Few moments in television are bigger than the Super Bowl. Even though this year’s ratings were a slight dip from last year, an estimated 103 million tuned in to watch the Eagles beat the Patriots. Networks tried to capitalize on this boost—NBC’s This Is Us Super Bowl special aired after the game. But the competition for viewers was higher this year. Netflix aired an ad for The Cloverfield Paradox during the Super Bowl—and then announced it would be available for streaming as soon as the game ended.

Reviews of the latest movie in the science fiction franchise have been trickling in over the last week, and the general consensus seems to be that the movie itself is far from a cinematic achievement. Whereas earlier movies in the franchise were able to be successful with surprising audiences, The Cloverfield Paradox is mostly just confusing. But if there is something exciting and shocking about The Cloverfield Paradox, it’s the way that Netflix released it—and the fact that they reportedly paid $50 million to buy the ad and then drop it without any warning.

Surprise releases have been in vogue for a few years now, and they’re seemingly as effective as they are difficult to pull off. The Internet has created streaming platforms for instant releases to occur, and simultaneously made it almost impossible for any secrets to be kept. While the music industry has seen artists do it time and time again after Beyonce’s self–titled album in 2013, it has never been tried for a blockbuster—it’s particularly hard to keep things under wrap in the film industry. Ava Duvernay, director of Selma and the upcoming A Wrinkle In Time, praised it for being “straight to the people” and called it a “game changer.” But is this really the future of film?


It has become clear that original content is an essential component of the popularity of streaming services like Netflix, Hulu, and Amazon. In particular, Netflix crushes this game; they take in content that might not have found a home in other places—and it pays off, not only commercially, but also critically. Although Netflix’s serialized content, like Stranger Things, tends to get the most love, they have produced movies—like the Stephen King adaptation Gerard’s Game or the brutal war drama Beasts of No Nation—that have been received well.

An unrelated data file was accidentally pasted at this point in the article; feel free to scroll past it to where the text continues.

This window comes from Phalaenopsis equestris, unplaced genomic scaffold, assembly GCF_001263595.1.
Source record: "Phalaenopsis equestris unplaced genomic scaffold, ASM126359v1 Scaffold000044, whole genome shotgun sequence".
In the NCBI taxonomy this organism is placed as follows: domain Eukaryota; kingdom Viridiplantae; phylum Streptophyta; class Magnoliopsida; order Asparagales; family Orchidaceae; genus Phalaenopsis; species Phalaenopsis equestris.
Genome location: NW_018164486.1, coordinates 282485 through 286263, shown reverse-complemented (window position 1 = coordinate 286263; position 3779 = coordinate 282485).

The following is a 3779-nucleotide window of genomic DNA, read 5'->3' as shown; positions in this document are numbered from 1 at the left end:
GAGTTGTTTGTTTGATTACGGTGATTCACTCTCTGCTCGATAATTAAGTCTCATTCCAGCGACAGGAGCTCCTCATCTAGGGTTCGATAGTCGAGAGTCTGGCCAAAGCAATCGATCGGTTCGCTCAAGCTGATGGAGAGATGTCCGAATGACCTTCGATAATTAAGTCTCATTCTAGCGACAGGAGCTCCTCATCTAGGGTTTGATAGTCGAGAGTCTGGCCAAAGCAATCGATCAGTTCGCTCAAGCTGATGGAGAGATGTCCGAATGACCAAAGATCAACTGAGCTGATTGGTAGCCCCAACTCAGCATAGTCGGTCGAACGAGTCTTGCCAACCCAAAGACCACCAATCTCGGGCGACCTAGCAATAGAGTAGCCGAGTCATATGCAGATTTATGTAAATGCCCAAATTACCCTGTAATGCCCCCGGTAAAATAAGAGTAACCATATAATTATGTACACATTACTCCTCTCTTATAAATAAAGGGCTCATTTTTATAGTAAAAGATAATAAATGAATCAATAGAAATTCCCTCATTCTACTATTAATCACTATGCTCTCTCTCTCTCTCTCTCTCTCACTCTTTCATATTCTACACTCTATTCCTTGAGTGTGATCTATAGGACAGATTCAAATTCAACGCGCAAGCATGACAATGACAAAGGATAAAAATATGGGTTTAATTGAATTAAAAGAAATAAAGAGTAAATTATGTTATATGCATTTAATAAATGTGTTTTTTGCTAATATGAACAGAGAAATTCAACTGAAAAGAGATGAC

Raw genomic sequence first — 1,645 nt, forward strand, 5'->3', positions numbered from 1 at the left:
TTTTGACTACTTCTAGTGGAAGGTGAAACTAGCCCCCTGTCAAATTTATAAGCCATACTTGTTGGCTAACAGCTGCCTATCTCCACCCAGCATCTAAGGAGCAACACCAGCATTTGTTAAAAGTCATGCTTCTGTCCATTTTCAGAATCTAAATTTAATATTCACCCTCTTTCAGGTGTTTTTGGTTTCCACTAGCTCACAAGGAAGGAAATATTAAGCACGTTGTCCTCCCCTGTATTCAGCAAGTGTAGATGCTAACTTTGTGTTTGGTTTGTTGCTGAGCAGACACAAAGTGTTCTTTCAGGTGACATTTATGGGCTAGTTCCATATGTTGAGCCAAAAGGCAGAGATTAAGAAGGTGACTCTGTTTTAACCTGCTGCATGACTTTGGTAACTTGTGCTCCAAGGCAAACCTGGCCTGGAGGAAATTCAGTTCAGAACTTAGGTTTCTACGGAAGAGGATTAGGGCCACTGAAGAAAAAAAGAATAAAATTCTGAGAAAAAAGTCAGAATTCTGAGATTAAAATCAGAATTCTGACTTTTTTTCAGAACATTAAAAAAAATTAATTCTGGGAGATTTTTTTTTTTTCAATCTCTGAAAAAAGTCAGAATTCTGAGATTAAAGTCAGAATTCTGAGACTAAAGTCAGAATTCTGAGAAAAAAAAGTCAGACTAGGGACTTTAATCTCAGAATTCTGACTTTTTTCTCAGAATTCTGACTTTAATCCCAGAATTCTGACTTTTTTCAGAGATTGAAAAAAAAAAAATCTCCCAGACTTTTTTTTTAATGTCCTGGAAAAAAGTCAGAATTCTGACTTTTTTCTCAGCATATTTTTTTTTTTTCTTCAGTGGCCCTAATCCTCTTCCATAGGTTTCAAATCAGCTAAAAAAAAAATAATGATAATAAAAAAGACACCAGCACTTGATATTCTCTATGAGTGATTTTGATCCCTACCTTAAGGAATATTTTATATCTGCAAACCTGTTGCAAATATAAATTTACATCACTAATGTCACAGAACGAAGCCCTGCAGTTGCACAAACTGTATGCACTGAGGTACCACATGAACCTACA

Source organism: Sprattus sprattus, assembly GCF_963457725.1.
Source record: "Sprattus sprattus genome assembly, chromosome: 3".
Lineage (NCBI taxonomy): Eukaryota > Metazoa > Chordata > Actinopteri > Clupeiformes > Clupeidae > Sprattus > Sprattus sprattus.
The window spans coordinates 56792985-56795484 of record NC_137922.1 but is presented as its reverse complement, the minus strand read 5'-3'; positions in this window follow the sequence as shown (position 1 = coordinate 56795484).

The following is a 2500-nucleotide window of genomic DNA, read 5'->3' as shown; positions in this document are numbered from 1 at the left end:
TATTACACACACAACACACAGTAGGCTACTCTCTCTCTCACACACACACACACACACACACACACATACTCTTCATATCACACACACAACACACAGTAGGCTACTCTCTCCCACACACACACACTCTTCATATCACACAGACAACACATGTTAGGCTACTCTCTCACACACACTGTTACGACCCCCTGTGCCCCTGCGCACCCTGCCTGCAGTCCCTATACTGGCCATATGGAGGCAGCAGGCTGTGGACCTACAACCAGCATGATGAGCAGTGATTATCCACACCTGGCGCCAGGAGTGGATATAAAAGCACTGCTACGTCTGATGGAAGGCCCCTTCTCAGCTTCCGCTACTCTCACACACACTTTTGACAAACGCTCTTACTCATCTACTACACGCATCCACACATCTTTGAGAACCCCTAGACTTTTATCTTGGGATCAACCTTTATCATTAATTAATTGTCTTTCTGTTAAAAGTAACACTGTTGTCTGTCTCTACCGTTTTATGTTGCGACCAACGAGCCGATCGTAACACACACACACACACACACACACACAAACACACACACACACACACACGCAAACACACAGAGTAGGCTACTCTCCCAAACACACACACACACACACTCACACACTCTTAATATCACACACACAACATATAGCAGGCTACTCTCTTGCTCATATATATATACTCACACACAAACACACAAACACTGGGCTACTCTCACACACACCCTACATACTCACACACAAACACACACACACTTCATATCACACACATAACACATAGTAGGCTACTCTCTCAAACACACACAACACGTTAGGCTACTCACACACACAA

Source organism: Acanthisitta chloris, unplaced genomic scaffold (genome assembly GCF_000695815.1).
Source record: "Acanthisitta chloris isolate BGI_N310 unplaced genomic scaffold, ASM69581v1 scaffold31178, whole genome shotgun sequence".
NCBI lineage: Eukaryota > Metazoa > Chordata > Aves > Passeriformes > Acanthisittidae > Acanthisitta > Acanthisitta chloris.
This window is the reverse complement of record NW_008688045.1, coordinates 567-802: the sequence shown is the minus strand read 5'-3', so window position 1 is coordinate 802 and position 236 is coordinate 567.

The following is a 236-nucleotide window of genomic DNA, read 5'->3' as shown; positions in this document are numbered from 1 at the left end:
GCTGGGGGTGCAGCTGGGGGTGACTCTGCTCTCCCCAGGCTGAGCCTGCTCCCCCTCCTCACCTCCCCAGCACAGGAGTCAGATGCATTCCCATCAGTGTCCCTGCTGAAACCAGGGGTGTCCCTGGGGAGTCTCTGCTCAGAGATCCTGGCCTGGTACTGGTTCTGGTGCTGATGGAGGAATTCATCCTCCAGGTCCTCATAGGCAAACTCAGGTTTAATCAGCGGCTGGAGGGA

But The Cloverfield Paradox is a miss that highlights the problem in this setup. Had The Cloverfield Paradox been released conventionally, it likely would have flopped. But because Netflix released it, the quality of the movie doesn’t matter. The draw is still the same, as is the boost to Netflix’s brand name, and it did exactly what Netflix intended—it helped them get in on the Hollywood market and continue to promote their brand exclusivity. The Cloverfield Paradox could be setting a dangerous precedent. Is Netflix doomed to be the dumping ground where Hollywood–rejected movies go to die?

The Cloverfield Paradox was a successful first experiment—but a company with lofting ambitions for so much of its content won’t have the success it desires if this experiment sets the pattern. In an industry where sustained publicity is so important to making a “good movie," it seems unlikely that Netflix and its competitors will be dropping again anytime soon.


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